By: Colin Pope, Editor
Aubra and Susan Franklin started their entrepreneurial journey in 1995, and since then the Franklin brand based in San Antonio has been a market leader for senior housing.
Aubra Franklin in chairman and CEO of Franklin Companies, a business that takes on development, construction and management capabilities. He also oversees the Artisan brand of multifamily communities. The Franklins employs 450 individuals and improve the lives of about 5,000 residents.
What’s the best advice you can offer an aspiring entrepreneur? Susan: First, you must identify and live into your core values, which should be central to your enterprise. Aubra and I live by the values of integrity, transparency, and empowerment. They form the lens through which we evaluate our opportunities, and they are the cornerstone of our success.
Second, you must be constantly moving forward. Staying idle is not an option. In the face of uncertainty you cannot be stymied by indecision or doubt. In the early stages, your fledgling enterprise will derive its lifeblood from your passion and tenacity. Overcoming the challenges that arise will make you a stronger leader through the life of your company.
Third, surround yourself with people who thoroughly understand you.
What’s the secret to your company’s success? Susan: Our culture. Franklin Companies is a unique organization made up of over 400 employees, and we consider them all to be an extension of our family. We take interest in our employees’ professional development and personal success and provide an affirming environment where they can flourish. We are the standard bearers for the culture we want [to spread] across our company. We know it all starts at the top, and we take that responsibility very seriously.
In regard to your company’s culture, what are you most proud of? Aubra: I am particularly proud that “empowerment” is not simply a buzzword at Franklin Companies. Leadership and management approaches that rely on employees to simply “follow” are things of the past. Today’s leaders need to put their people first, translate the corporate vision and empower their people to achieve it by providing hte knowledge, skills, and the opportunity for performance. Involving others and encouraging them to take ownership instills a sense of pride that can unleash incredible outcomes.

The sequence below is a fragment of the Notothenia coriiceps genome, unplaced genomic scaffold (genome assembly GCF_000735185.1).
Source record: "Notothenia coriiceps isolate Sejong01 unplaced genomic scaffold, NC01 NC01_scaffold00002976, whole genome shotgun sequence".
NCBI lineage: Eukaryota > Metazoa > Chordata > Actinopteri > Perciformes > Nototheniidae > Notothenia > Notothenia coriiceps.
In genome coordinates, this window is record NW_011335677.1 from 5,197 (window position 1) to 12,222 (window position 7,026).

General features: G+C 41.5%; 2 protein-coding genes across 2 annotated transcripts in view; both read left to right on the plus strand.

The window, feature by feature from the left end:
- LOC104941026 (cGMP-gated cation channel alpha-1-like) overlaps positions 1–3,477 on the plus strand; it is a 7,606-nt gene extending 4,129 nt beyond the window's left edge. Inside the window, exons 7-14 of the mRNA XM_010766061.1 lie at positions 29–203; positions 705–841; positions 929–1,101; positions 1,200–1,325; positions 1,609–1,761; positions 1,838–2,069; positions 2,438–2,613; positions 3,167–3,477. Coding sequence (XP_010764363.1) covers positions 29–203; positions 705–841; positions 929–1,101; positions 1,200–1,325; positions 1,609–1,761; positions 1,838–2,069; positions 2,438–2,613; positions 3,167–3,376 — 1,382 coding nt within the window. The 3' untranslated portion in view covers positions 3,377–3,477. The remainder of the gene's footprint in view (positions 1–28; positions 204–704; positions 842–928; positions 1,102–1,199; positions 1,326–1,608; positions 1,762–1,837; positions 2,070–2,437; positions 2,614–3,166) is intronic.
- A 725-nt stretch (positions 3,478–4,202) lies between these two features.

What’s the biggest mistake you’ve made in business, and what did you learn from it? Aubra: Allowing functional divisions to operate as independent entities. As we grew, our primary divisions-development, construction and management-operated within individual silos leaving tremendous economies of scale untapped. When I realized the synergies available to us through a more integrated approach, I changed the corporate culture to be inclusive of all divisions by re-organizing our structure to capture all divisions under the umbrella of The Franklin Companies.
Tell us about an unexpected obstacle to your company’s growth and how you dealt with it. Aubra: Like many, the financial collapse of 2008 was certainly an unexpected obstacle for us. As others were retreating and the lending markets had shut down, we stood firm and set a new vision for senior living in San Antonio. Franklin Companies moved forward with its flagship project, Franklin Park Sonterra, which was completed as the market corrected. Sonterra is now 100% occupied and has paved the way for Franklin Park Alamo Heights, which is expected to open in 2015. I am very proud of the way we stayed focused and navigated those turbulent waters.